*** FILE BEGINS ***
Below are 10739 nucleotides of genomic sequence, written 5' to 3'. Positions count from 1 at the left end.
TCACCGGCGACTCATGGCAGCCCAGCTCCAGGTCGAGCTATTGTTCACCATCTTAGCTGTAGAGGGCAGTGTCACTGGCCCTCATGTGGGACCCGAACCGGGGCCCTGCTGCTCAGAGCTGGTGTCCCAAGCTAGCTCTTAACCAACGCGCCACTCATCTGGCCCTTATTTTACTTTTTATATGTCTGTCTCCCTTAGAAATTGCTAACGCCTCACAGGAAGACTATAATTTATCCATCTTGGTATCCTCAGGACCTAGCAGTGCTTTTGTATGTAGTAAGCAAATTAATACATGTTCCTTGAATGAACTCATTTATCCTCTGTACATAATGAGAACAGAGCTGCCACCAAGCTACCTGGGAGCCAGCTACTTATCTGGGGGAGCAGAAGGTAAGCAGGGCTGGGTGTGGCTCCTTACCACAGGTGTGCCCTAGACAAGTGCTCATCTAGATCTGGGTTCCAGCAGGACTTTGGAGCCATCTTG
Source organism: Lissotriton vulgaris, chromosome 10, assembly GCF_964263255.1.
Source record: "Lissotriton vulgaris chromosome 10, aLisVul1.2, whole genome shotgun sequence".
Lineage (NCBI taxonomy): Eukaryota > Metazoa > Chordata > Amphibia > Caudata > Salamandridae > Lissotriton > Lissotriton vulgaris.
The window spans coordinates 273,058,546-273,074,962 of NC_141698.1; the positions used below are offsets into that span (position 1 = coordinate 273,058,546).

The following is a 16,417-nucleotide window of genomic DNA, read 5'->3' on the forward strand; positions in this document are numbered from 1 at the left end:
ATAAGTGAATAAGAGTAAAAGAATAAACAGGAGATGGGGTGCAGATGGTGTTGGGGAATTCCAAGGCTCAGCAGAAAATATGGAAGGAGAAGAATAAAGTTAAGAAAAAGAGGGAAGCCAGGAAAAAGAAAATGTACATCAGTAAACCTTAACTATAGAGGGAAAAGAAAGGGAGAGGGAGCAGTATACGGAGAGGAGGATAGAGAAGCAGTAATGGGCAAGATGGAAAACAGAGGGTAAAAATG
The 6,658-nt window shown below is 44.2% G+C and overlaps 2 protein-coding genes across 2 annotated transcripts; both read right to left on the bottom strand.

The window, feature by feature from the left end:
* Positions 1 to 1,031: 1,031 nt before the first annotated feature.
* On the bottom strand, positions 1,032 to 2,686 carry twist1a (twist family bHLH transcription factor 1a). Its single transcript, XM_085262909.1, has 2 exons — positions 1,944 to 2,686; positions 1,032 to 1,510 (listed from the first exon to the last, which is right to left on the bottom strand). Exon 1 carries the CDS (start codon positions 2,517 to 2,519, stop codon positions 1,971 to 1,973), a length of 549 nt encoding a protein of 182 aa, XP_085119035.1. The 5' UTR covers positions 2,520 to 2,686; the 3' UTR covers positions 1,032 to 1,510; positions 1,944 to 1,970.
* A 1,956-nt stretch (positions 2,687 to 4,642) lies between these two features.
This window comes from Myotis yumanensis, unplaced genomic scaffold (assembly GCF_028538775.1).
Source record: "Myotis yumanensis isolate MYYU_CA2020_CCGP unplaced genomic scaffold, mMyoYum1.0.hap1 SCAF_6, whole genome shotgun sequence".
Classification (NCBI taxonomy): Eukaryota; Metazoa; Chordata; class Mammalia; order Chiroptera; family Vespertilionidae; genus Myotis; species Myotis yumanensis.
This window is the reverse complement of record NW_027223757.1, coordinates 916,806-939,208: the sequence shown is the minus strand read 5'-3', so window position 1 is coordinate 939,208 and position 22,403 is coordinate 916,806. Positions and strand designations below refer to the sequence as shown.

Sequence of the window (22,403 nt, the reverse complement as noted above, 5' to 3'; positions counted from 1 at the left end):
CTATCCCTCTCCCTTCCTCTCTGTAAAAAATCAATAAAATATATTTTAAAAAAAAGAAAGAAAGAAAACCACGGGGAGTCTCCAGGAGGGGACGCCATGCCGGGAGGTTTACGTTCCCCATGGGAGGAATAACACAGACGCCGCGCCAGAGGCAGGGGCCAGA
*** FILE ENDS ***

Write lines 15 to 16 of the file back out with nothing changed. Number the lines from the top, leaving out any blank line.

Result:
Source record: "Myotis yumanensis isolate MYYU_CA2020_CCGP unplaced genomic scaffold, mMyoYum1.0.hap1 SCAF_6, whole genome shotgun sequence".
Classification (NCBI taxonomy): Eukaryota; Metazoa; Chordata; class Mammalia; order Chiroptera; family Vespertilionidae; genus Myotis; species Myotis yumanensis.